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___________________________Romeo and Juliet by Shakespeare

STUDYWORLD STUDYNOTES

Romeo and Juliet

Analysis of Act I

The play begins with a formal prologue telling of the quarrel between the families and announcing the lover's fate. It serves to make it clear that the fate or the two young lovers is not their fault; instead, it is their misfortune for which they are not entirely responsible.

The first scene emphasizes the age-youth theme. Capulet is mocked by his wife when she tells him that a crutch would be more appropriate for him than a sword. Montague's wife cries, "Thou shalt not stir a foot to seek a foe".

The second scene consists of two sets of conversations: that between Capulet and Paris, and that, between Romeo and Benvolio. In the former, we again find the age-youth theme. Walking beside young Paris, Capulet, talks of his old age, and of his daughter's youth.

Scene three introduces Juliet and shows her to be polite and obedient. She is thirteen years old, and marriage for her is already being discussed. Again the emphasis is on youth as the idea of love and marriage is new to her.

Scene four shows Romeo, Benvolio and another friend, Mercutio on their way to Capulet's house to attend the masked ball. Mercutio attempts to cheer up Romeo by telling him a delightful story about Queen Mab, who brings strange dreams to mankind.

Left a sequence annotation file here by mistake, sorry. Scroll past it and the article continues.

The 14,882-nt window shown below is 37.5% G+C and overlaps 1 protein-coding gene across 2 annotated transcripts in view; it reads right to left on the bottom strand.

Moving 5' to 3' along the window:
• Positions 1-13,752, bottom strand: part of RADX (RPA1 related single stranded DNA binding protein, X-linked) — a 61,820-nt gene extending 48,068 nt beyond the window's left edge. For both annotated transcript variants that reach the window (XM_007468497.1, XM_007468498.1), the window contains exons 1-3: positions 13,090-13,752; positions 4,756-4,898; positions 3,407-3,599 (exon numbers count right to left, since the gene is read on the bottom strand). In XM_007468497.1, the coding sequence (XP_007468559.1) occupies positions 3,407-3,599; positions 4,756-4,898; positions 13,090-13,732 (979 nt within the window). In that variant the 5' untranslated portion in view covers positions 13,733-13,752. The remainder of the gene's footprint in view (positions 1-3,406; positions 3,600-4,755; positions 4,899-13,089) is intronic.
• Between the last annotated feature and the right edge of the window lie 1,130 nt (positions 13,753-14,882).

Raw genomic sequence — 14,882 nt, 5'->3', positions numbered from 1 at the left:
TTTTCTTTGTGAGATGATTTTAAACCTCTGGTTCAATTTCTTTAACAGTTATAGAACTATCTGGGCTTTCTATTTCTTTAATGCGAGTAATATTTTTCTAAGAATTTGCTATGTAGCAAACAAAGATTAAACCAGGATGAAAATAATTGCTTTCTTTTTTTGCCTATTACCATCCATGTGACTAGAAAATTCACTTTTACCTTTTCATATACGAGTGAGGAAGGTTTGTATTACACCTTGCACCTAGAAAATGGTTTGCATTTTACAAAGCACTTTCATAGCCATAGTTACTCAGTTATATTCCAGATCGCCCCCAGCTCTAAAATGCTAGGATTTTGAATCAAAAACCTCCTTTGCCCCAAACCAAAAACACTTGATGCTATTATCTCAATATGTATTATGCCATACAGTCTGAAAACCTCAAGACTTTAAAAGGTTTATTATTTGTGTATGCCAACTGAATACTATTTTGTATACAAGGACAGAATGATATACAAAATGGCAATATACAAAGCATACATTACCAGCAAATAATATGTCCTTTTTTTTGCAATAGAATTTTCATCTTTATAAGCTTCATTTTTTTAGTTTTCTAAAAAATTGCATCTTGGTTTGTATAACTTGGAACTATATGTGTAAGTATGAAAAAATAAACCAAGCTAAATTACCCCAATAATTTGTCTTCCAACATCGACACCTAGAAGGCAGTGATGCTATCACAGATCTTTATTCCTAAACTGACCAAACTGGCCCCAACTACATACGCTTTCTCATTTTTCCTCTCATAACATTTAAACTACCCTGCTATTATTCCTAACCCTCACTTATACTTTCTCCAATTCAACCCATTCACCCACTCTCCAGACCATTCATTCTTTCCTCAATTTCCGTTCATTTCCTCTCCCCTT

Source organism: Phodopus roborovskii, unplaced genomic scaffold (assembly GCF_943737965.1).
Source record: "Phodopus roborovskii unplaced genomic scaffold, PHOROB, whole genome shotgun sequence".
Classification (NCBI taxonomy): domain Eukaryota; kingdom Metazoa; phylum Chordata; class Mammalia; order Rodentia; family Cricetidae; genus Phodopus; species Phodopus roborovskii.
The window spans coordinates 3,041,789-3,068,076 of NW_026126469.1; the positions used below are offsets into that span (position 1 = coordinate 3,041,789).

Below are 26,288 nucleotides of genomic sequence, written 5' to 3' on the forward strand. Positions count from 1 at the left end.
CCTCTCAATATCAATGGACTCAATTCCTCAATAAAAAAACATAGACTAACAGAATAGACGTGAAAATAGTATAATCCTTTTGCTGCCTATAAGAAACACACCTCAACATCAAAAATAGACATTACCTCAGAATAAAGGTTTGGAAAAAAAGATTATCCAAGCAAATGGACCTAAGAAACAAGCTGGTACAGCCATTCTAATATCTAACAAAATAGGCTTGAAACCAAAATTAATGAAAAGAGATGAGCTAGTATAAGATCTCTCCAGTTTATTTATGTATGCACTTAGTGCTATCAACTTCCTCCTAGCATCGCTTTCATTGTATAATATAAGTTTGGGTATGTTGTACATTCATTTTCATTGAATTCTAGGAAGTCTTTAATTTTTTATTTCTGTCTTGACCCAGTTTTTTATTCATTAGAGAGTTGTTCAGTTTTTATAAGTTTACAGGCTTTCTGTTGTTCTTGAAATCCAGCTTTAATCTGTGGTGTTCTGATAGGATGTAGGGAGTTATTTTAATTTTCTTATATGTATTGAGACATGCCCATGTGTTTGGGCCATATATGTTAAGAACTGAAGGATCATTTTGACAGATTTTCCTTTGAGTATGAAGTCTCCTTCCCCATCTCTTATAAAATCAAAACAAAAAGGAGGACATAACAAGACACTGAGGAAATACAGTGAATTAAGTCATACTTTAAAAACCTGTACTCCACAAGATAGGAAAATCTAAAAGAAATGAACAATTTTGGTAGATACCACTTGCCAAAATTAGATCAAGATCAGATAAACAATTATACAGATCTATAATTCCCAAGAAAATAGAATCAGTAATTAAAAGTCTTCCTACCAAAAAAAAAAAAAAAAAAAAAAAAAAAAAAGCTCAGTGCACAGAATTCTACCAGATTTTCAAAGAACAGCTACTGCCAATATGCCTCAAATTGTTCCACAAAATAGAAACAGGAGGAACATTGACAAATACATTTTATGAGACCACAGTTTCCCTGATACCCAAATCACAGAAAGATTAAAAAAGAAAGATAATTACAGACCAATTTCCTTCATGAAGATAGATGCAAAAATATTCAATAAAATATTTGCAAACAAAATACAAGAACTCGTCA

Scene five brings Romeo and Juliet together and has them fall in love. Their meeting is couched with a bit of irony: both Juliet and Romeo were reluctant to attend the ball, but consented - Romeo to see Rosaline and Juliet to see Paris. They both realize the danger of their situation being from two rival houses.

Their meeting sets the story moving and is the initial incident of the tragedy.

When Tybalt threatens to duel with Romeo, Capulet, as head of the house, refuses to allow it. He appears to be more angry with Tybalt's bad manners that would ruin the party than he is with Romeo's intrusion. Verona speaks well of him, and Capulet is doing his best to obey the Prince's command to keep the peace.

  • Biography of Willaim Shakespeare

  • About the Play

  • Quick/Fast Review

  • Character List

  • Summary of Act 1

  • Review of Act 1

  • Summary of Act 2

  • Review of Act 2

  • Summary of Act 3

  • Review of Act 3

  • Summary of Act 4

  • Review of Act 4
  • Summary of Act 5

  • Review of Act 5

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